Boris Johnson to tear up rules to boost spending for the north after election landslide

Lizzy Buchan
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Boris Johnson’s government is looking at ripping up spending rules to divert cash to the north as the Conservatives seek to repay voters who deserted Labour at the ballot box.

Ahead of the spring Budget, Treasury officials are understood to be drawing up plans to rewrite how the government calculates value for money, in order to shift spending away from London and the home counties.

The move comes as Mr Johnson attempts to hold onto voters in Labour’s traditional heartlands in the north and the midlands who handed him a landslide election victory earlier this month.

Under the plans, investment decisions for transport, infrastructure and business would evaluate improving people’s wellbeing or narrowing the productivity gap with the south rather than overall national economic growth.

Dominic Cummings, the prime minister’s top aide, is said to believe current value-for-money rules favour London and the southeast of England as they focus on maximising economic return.

A senior Treasury source told The Times: “It is a very big thing. You have to think about the outcomes you want to achieve and work backwards.

“The traditional way to look at it is the simple GVA per head. There is a question of whether you change that to take into account wellbeing productivity discrepancies. It is an exciting debate and you’re going to hear a lot more about it in relation to the budget.”

Lord Jim O’Neill, a former Treasury minister who is now vice chair of the Northern Powerhouse Partnership (a non-party political organisation formed to boost growth in the north), said the present system “does not make any sense”.

He said: “By definition, it adds to the attraction of projects in heavily populated, economically vibrant areas – usually London – and doesn’t allow for potential major productivity-enhancing projects elsewhere, including many in the north and especially Northern Powerhouse Rail.”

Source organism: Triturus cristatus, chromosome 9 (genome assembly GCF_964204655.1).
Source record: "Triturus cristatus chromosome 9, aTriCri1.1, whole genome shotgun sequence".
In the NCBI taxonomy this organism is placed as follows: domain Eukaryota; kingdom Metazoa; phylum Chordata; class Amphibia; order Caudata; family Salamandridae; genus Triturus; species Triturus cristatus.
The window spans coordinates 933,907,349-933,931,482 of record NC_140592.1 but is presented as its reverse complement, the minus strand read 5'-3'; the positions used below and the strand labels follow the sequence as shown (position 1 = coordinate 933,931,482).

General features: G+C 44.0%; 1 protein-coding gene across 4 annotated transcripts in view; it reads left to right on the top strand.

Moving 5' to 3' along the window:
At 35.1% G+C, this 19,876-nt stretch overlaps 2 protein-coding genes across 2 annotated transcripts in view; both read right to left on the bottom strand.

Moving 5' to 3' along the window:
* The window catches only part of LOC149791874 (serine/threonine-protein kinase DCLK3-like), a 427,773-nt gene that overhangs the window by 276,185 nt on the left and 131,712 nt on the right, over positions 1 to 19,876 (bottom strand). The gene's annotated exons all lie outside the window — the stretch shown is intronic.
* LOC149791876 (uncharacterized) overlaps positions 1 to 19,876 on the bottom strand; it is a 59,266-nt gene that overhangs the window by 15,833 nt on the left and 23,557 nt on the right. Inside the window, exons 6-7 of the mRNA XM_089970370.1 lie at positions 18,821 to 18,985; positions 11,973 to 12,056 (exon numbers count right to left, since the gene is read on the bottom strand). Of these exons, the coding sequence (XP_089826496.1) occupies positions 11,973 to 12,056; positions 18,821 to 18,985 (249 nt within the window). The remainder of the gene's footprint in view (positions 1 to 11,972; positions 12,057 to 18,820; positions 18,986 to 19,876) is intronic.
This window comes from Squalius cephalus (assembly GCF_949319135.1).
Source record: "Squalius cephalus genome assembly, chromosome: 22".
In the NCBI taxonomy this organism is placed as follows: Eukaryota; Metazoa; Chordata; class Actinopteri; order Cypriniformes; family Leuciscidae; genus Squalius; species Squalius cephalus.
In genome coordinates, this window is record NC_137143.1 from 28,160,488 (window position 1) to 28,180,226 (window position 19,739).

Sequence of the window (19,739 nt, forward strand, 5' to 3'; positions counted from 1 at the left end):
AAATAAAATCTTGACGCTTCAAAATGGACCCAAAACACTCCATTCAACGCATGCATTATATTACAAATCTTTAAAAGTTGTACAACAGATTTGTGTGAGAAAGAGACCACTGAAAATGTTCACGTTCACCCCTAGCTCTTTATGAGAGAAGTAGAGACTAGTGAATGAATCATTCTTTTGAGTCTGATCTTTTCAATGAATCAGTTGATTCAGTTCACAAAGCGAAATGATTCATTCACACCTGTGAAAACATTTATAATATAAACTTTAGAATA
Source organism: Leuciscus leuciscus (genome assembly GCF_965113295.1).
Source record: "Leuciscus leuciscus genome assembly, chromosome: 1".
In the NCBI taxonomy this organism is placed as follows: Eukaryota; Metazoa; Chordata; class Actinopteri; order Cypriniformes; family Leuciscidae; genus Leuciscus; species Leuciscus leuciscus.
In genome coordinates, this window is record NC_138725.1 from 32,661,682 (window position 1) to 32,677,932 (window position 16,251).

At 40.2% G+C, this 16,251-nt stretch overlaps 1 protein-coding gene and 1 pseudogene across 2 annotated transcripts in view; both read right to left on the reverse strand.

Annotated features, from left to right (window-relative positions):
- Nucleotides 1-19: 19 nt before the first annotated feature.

The prime minister is also considering shifting civil servants outside of London and creating government bodies in the north, including an advanced science agency to boost research, according to the Financial Times.

Northern Rail could also be split into two franchises ahead of potential renationalisation of the under-fire operator, reports suggested.

Mr Johnson made a symbolic trip to Sedgefield, Tony Blair’s former seat in County Durham, on a victory lap of the north where he vowed to “repay the trust” of Labour voters who helped him into Downing Street.

He even quoted the ex-Labour prime minister’s 1997 conference speech, where Mr Blair famously said his party were the “servants” and the people were “the masters”.

Meanwhile, Mr Cummings has told allies he is keen to shake up Whitehall in the new year, which will include the closure of the Brexit department after the 31 January deadline.​

The prime minister is also expected to carry out a major cabinet reshuffle in February in an attempt to shift the government’s priorities beyond Brexit.

A Treasury spokesperson said: “We work across government to ensure investment is focused on where it is needed across the UK and delivers value for money for the taxpayer.”

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